Now I am definitely here. There are no books to sell, but a reading can happen. Now it is time to advertise, for an event in 6 hours’ time. Many from Saturday’s party have left back to Reykjavík so it’s only the summer dwellers left. In an hour I have put posters up at the hotel, knocked on every door, and Gyða has posted to the island Facebook group. Everyone will know and ten would be a crowd.
Finally, I can sit down for a coffee with Hrönn – one of the island’s two farmers, and my host. Hitchhiking as I am, I have planned my readings south to north. My first stop is Flatey because two of The Raven’s Nest’s central chapters are set here, in and around this house. They honour her now elderly parents Hafliði and Ólöf. This house is the first place I ever stayed on Flatey, back when they ran it as a guest house. In the intervening years I have often camped in their garden. Ólöf is now in an old people’s home in Stykkishólmur and Hafliði, once the man who always stood by the gangplank to greet ferry passengers and take news and goods, is now too old to do so.
Hrönn has taken on Hafliði’s role at the pier and has bought the house from her parents. She cannot be bothered with hosting tourists, but has invited me to stay inside because there are builders working in the garden. In the time period of the book, I didn’t know her at all. She is described only in a long shot as ‘a woman in bright orange rubber dungarees’ who I watched lift a seal from a fishing boat. Now I will get to spend time with her in close up. Hafliði comes in to join us. He is bright as a button but slow on his feet. I don’t know how we get to talking about it, but soon he is telling me about people with second sight, one of whom was islander Ingimundur Jónsson who died here in 1934. He knew of a boat of Flatey islanders drowning, long before the news reached the island.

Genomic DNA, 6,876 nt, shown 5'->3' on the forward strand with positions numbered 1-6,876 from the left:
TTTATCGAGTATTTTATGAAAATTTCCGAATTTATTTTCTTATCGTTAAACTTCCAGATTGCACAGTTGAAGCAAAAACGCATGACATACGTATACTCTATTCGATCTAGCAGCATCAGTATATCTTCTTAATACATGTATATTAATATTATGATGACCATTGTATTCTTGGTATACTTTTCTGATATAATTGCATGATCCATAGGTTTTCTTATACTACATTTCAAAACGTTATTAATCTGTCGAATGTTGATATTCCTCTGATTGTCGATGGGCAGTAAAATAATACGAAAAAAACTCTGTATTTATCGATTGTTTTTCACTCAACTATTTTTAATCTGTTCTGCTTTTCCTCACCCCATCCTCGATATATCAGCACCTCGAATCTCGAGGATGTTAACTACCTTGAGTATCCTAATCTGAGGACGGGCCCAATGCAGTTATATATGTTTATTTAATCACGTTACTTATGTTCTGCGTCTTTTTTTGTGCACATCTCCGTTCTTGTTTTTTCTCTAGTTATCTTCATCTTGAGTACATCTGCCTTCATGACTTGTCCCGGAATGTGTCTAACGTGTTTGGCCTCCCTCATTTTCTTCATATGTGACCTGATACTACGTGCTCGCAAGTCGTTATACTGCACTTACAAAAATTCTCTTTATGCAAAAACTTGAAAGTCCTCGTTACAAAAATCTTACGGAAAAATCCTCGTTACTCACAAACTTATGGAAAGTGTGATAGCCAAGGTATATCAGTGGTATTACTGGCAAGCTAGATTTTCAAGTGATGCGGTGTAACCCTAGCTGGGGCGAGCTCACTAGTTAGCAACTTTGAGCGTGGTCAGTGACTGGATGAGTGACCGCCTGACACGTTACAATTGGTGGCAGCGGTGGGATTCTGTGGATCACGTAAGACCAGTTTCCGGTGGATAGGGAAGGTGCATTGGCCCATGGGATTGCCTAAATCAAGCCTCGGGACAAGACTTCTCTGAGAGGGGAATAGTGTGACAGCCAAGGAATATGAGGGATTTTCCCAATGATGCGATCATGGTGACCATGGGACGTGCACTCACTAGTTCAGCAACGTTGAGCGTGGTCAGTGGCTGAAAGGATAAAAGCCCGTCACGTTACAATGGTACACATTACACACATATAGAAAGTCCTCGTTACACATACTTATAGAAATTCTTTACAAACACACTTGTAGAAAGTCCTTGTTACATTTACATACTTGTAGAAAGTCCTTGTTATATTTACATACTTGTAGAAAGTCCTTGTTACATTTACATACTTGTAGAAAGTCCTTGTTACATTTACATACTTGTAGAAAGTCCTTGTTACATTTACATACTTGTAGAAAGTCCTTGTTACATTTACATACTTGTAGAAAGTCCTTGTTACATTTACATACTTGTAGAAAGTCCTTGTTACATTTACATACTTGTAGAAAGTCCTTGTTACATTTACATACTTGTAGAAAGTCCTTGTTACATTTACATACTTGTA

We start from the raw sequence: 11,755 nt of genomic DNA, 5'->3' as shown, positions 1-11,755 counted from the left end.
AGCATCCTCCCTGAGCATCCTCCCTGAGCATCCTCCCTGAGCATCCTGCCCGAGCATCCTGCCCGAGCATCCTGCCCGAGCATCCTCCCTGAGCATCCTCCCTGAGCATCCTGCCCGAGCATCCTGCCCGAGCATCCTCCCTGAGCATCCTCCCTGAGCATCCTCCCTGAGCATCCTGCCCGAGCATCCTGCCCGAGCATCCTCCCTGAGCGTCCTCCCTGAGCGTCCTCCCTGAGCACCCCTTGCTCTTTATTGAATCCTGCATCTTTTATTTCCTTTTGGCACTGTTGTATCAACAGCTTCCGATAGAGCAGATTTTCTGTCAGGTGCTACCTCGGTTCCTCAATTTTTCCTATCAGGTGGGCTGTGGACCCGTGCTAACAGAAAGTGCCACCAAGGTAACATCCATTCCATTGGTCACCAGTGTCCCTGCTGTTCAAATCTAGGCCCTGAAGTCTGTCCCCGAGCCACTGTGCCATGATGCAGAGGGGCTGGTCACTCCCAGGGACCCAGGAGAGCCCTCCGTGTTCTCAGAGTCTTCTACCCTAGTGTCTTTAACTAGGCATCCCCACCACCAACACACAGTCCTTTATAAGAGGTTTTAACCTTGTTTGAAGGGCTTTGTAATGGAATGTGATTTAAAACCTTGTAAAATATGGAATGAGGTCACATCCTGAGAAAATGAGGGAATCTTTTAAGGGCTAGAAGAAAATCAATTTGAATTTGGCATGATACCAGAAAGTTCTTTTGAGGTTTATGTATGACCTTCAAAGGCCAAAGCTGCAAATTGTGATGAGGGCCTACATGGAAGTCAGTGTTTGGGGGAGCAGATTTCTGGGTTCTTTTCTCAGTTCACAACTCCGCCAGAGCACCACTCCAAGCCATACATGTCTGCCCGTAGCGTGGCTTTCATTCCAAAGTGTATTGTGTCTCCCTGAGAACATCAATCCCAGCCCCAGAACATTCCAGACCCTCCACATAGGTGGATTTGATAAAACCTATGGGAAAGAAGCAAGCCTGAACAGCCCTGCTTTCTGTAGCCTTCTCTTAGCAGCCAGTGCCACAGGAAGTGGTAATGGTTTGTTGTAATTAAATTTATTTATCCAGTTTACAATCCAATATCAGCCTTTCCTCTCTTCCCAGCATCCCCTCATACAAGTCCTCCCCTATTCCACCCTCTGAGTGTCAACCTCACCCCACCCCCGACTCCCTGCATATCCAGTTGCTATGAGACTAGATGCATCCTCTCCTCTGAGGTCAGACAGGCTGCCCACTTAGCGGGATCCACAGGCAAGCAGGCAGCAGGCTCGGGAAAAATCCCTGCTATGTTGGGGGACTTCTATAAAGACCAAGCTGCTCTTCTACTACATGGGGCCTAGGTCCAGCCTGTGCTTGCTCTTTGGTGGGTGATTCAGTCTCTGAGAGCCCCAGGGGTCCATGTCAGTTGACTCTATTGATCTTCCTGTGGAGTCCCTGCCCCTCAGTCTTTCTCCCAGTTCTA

The table is set for 8 and I ask Hrönn why. She tells me her father Hafliði lives with her, her niece is staying with her, I am here, and she is feeding the 3 builders 3 meals a day. They happen to be the husband and sons of Gyða, my event contact and a relative of Hrönn, so she most often joins them too. Dinner tonight is birched smoked lamb sausages and mash – lambs raised by her, meat smoked by her, potatoes grown by her. I am offered eider eggs, kittiwake eggs, rhubarb cake.
At 7.45pm I go down to the venue, the old cold store which now houses a volunteer-run café and shop selling coffee, hot dogs, handknitted mittens and jumpers, secondhand books about nature and the sea. The guests are gathering. Some I recognise from the party, some from my door-knocking, and Guðrún, the woman from the Library of Water has indeed come.
“You know I got locked in?” I tell her.
“Oh! That happened to a guy last week too! He climbed out of the window. It’s supposed to have been fixed but…clearly not.”
We gather round in mismatched armchairs and I tell them, to whoops of delight, that this is the first reading following publication day. Not in London, or Edinburgh, but Flatey. I tell them that though I got engaged here, and my marriage to my husband is long over, I remain married to this place. I read them the two chapters set here, about Hafliði and Ólöf. The quality of their listening is so tangible, I daren’t look up, or stop. At the end of those two chapters, we sit in silence for a while.
“It’s like music,” Guðrún says.
Another woman shares that the image of Hafliði at the pier brought a tear to her eye, as he is no longer there.
I ask if I’ve made any errors.
“There is one,” says Stína. “In 2011, Ólöf did not have hens. She had ducks.”
‘The Raven’s Nest’ is out now.
Through autumn and winter, as well as author Q&As, Sarah will be doing a series of extended readings inspired by the Icelandic tradition of ‘kvöldvaka’ (‘evening wake’), where as the nights drew in and the day’s work was done, the household would continue the work of knitting, darning and mending as one person read aloud to them from the light of a single oil lamp. Audiences are invited to bring their crafts and mending projects to do as she reads.
The Crannog Centre, Loch Tay Saturday 24th September
WayWord Festival, Aberdeen Sunday 25th September
Wigtown Book Festival Saturday 1st October
Lancaster Litfest Saturday 8th October
Stanfords Bristol Tuesday 11th October
Stanfords London Thursday 13th October
The Marlow Bookshop Monday 19th December